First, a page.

For that matter, Gabriela, the lead sponsoring organization, is such an outstanding alliance of valiant women, headed now by Emmi de Jesus, a Physics graduate from the University of the Philippines. Emmi and the Gabriela women are such a committed group, whose common denominator is patriotism and love of country.

Many of the women, like Emmi, are mothers and wives, and their commitment to their country is unconditional. And if Gabriela has been irresponsibly accused of being a communist organization, it is because they prioritize concern for the upliftment of the labor sector and the poverty-stricken, and for their passionate dedication to the civil liberties of the Filipino citizen. Gabriela women, like Rina, Tinay, etc., are courageous, intelligent, and extremely knowledgeable. They can pit themselves against anyone in the world.

In my short interview with them, the American lady lawyers stated that their presence in the Philippines was an affirmation of international sisterhood and the imperative for women to help each other. According to them, the presence of the mission in our country was triggered by the "deliberate constriction of public space for women symbolized by the persecution of women’s organizations and their leaders, such as Gabriela and the Gabriela Women’s Party, and Congresswoman Liza Maza, the representative of the women’s sector in Congress."

In that capacity, therefore, they heard first-hand the accounts of victims of human rights violations and their families. Finding no hope for justice, these victims continue to live in fear. The Americans also observed court proceedings and studied the legal documents and evidence against the Batasan 6, which they found baseless,and violative of the Philippine Constitution and the international instruments ratified by the Philippine government.

They were informed of the actions and positions taken by the Philippine government on the numerous extra-judicial killings and political persecution. They came out of this saying, "In the midst of a situation that persists and escalates, we find the government’s response to be purely perfunctory, insignificant, and calculatedly confusing." Making a serious conclusion that the conditions in the Philippines have become "increasingly dire with the abdication of responsibility by those in power," they denounced "the Arroyo government’s policy to criminalize dissent."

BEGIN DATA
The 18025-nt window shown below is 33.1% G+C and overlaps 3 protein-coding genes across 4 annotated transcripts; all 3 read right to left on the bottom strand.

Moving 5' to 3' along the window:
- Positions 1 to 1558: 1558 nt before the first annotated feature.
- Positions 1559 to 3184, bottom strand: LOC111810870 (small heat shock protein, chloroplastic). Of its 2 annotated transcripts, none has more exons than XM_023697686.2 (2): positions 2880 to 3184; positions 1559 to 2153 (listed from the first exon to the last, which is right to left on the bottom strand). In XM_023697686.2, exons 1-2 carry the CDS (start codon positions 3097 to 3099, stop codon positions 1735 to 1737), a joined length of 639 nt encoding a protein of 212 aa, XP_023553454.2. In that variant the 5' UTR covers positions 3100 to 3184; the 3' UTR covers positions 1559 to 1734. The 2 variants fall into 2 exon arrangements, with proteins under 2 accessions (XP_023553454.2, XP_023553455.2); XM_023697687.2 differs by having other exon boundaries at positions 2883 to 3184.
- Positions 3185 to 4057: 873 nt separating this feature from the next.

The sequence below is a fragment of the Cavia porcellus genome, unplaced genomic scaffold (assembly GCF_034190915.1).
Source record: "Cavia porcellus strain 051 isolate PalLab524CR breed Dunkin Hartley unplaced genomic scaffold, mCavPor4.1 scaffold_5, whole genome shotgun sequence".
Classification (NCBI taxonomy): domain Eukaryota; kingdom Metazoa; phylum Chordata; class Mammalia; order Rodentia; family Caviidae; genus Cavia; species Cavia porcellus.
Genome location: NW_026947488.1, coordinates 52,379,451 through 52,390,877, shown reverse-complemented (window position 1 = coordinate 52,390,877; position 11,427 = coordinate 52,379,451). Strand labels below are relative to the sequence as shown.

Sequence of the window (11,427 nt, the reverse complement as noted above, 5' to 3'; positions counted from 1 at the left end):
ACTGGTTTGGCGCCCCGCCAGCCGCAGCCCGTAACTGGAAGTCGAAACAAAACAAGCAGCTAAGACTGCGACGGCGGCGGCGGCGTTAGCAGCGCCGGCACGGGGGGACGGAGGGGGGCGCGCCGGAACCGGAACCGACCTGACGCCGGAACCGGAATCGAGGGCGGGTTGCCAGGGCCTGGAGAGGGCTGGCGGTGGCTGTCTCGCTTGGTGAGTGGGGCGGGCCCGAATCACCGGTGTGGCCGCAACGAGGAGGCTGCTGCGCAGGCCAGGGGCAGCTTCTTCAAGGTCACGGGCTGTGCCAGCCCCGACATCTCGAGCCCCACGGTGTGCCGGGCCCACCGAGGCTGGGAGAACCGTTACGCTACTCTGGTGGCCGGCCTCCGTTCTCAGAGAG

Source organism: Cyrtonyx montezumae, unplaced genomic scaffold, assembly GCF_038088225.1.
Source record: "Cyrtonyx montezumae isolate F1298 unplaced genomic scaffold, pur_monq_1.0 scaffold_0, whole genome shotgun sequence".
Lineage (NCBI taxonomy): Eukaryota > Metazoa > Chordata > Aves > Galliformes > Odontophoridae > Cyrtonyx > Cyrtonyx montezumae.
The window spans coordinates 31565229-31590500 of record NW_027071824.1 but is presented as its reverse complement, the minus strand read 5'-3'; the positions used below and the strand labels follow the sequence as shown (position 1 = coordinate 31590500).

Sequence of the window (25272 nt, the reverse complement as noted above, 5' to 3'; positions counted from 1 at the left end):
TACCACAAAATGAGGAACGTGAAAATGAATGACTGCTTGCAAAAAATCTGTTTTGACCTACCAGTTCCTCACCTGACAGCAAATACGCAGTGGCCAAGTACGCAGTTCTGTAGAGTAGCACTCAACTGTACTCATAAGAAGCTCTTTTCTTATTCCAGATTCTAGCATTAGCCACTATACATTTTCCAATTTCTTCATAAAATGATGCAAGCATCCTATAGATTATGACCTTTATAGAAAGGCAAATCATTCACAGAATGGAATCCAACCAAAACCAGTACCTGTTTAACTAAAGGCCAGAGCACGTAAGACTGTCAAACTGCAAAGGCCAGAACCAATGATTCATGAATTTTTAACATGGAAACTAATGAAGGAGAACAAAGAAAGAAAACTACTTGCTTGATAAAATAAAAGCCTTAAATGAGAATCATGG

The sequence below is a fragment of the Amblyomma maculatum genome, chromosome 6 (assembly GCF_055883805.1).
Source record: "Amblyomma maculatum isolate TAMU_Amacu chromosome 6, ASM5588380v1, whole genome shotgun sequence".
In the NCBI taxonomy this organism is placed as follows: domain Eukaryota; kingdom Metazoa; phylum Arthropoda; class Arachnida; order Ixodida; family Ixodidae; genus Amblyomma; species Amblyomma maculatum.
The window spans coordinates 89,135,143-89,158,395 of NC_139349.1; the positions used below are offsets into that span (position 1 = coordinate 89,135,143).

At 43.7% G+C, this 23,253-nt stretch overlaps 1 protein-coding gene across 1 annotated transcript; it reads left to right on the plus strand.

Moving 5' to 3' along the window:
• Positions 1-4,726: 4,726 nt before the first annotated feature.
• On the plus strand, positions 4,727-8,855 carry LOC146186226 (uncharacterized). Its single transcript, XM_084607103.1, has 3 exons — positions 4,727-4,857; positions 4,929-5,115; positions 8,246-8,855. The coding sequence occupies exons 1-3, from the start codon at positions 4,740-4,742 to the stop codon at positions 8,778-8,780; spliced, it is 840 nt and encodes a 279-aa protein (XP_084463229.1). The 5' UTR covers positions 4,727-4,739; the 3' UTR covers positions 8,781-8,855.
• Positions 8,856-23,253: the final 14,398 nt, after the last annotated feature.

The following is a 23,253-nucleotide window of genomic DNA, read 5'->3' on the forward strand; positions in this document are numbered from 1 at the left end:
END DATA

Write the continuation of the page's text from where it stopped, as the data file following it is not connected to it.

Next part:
Before they left, they issued a formal statement that was given to me: "Our conclusion is that democracy in the Philippines is threatened by this erosion of civil, political and human rights – which form part of the hard-won legacy of the struggle against the Marcos dictatorship. We return to the US determined to help focus attention on the Philippine situation, to help mold public opinion and thereby contribute to efforts to end political killings and persecution."

Signed by all four women, it ended by saying: "We will actively seek various international venues, including the United Nations, to ensure that those who have made violations of human, civil and political rights for the people of the Philippines be held accountable. Furthermore, as citizens and taxpayers of the United States of America, we intend to question our government’s propensity to pour military aid to this distressed country, to the detriment of aid to the more critical areas of health, housing and education."

Gabriela expressed solidarity with the position and conclusions of the panel. As I left the assembly, I was given a long list of the female victims of extra-judicial killings and massacres. I saw the name of a young girl, 8 years old, killed in a massacre. These are the names of the female victims alone. What about the young men – how many have there been already? These all remain undenounced and unresolved – no presidential outrage – no barking orders.

Too many lives lost – too many extra-judicial killings under the present leadership – and there is no screaming fury.

In celebrating Independence Day 2006, a decent citizenry will have to mark it as a day of pain and sorrow.

Chief News Editor: Sol Jose Vanzi